What Is Unskilled Labour?
Written by
Categories: Not an expert

What Is Unskilled Labour?

a stylized sculpture of a human face and neck with a nose and vague indications of hair at the top; tiny traces of paint are visible at the top
This marble figure from the Early Cycladic culture (Aegean Bronze Age) has a secret! According to Elizabeth Hendrix it was painted with stripes of bright red cinnabar. Metropolitan Museum of Art, NY, Accession Number: 69.11.5 https://www.metmuseum.org/art/collection/search/255280

Unskilled labour is one of those terms which people often absorb from pundits or books without thinking. Its worth saying out loud that unskilled labour is labour which is common, or labour which employers can easily replace. It does not mean ignorant, or uneducated, or that anyone from a different society could do it.

In an agrarian society, jobs which require deep knowledge of using hand tools, tending plants and animals, spinning and weaving, and efficiently doing heavy manual labour are unskilled. In societies with universal education, jobs which require reading, writing, and arithmetic are unskilled. It takes years of practice to acquire these skills, but they don’t give better wages than jobs which require pure muscle power or basic spoken language, because too many workers already have them. (For example, someone who bags groceries at a Canadian supermarket earns about as much as someone who enters information from handwritten forms into a computer).

Pay for sessional instructors / adjunct professors is about minimum wage despite the lack of job security. This is because there are many more people with a PhD than stable jobs which require a PhD, so some are willing to take a job on bad terms to keep a connection to a university and get work experience which might lead to one of those coveted tenure-track jobs. Anyone who has done a manual labour job such as tree planting finds that it takes at least a summer to catch up with the experienced workers. But tree planting is unskilled labour, because any healthy young person can do them, so if one batch of workers asks for better terms, its easy to hire another batch.

We tend to forget how hard we worked to learn things like reading and writing. And we rarely see the societies where baby girls are given a spindle as early as they can sit up. So we often overlook what goes in to ‘unskilled’ jobs.

If you are a worker who uses the term ‘unskilled labour’, you might want to think why you use a term from the boss’ perspective. And when you read news magazines, you might also want to think about whose side they are on in disputes between workers and bosses. It is odd that newspapers traditionally have a business and investment section, not a labour section! In the 20th century, most newspaper readers were workers not rentiers (although that has probably changed).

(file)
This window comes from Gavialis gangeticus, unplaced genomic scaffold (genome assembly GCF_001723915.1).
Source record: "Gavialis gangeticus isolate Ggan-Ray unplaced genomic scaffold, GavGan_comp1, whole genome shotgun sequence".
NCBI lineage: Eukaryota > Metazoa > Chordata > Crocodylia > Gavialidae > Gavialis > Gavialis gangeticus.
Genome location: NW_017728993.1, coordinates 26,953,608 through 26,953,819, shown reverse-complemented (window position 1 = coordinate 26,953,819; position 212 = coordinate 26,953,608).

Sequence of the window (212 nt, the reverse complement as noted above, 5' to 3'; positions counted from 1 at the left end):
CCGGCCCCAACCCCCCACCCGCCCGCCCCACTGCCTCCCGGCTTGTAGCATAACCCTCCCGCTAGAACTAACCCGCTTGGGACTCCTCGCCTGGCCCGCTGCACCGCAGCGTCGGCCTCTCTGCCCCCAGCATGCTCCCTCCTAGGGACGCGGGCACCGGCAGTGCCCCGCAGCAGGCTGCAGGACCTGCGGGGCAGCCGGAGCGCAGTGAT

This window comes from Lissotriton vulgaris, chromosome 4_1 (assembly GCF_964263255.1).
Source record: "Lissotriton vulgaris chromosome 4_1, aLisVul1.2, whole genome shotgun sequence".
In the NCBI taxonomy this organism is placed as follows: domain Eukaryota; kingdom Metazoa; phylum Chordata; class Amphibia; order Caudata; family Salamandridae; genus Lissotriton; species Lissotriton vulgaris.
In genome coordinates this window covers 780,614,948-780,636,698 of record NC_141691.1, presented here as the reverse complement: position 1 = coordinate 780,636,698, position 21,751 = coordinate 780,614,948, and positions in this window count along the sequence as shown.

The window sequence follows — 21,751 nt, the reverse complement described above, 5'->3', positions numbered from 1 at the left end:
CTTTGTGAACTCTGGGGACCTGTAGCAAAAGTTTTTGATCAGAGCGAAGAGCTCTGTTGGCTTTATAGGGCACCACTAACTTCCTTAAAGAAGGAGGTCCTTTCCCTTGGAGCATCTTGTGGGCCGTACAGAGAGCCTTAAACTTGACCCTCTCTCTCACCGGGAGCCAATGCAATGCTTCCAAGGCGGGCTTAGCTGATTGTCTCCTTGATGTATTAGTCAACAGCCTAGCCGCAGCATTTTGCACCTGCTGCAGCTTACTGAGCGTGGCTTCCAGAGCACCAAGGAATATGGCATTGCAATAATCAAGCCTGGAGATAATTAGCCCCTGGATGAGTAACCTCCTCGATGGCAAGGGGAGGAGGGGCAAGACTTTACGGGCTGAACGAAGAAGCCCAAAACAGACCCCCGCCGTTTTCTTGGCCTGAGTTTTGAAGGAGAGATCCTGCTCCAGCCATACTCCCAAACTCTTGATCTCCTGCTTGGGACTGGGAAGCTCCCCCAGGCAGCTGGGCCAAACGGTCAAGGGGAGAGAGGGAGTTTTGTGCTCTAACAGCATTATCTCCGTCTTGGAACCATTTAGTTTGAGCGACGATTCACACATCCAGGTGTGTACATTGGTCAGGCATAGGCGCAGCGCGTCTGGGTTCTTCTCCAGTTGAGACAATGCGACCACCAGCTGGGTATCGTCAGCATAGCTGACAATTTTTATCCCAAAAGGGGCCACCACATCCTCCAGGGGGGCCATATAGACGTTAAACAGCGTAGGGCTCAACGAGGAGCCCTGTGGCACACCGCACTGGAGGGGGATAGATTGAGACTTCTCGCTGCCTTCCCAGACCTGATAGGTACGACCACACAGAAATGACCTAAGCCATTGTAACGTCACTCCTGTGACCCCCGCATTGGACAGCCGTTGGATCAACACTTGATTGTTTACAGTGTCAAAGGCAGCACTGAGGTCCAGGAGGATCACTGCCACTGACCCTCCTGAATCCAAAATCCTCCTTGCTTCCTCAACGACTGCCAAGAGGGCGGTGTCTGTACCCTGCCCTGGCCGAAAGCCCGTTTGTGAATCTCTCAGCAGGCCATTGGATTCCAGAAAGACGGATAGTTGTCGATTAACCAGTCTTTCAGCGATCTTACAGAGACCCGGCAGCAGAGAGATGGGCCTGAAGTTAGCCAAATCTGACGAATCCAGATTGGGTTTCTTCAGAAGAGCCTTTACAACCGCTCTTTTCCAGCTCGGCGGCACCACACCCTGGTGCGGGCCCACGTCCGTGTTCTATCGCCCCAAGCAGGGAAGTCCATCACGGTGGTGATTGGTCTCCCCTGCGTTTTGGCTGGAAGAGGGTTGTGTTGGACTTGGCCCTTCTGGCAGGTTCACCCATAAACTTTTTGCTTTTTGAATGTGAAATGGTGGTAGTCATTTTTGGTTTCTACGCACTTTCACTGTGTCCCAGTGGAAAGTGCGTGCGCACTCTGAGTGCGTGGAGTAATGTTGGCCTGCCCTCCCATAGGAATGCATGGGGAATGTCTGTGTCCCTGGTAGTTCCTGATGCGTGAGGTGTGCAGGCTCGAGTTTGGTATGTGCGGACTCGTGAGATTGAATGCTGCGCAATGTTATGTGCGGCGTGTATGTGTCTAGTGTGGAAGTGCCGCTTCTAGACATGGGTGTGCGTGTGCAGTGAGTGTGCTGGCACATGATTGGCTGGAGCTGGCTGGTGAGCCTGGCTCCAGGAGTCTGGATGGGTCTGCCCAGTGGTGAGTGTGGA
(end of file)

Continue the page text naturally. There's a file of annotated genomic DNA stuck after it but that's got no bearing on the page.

Further Reading: Poul Anderson, “The Man who Came Early” (1956) https://en.wikipedia.org/wiki/The_Man_Who_Came_Early

(scheduled 5 February 2023)

paypal logo
patreon logo

3 thoughts on “What Is Unskilled Labour?

  1. K says:

    Interesting thoughts. I don’t think the term unskilled labour is so much a “boss’s word” as a college educated persons word. I think more people are employee than employees, if employee is what you mean by worker. The division between skilled and unskilled labour is rather an macroeconomic concept anyway, and not really useful to a boss. A restaurant manager doesn’t think that all job applicants for a server position are equal. On the other hand he knows that a cook is harder to replace.

    1. Sean says:

      I see a lot of people talking about employing unskilled labour although I don’t have a lot of face-to-face contact with people in that class for the past few years. I think employers are intensely aware of what workers they can replace easily (especially in hard places like the USA and UK).

      Most of the jobs people with university degrees do don’t require lengthy postsecondary training in specific skills, and lots of jobs people without a university degree do require them (eg. HVAC technicians or welders).

      Old media have a lot of talk about labour shortages which is often code for “pay and working conditions are not good enough to get people to sign up” (or in Canada “we want the government to pay for training”)

    2. Sean says:

      Turning back to military history, the reason people intone “it takes a lifetime to make an archer” is that almost no armies could afford to take recruits in and train them up for a year or two. For the most part, European and West Asian armies needed to build on what the recruits already knew, supplemented with a bit of practice on campaign or informal lessons from old soldiers to young soldiers. Having a population where young men ‘just knew’ some useful military skills was valuable, but those skills varied from place to place.

Write a comment

Your email address will not be published.

This site uses Akismet to reduce spam. Learn how your comment data is processed.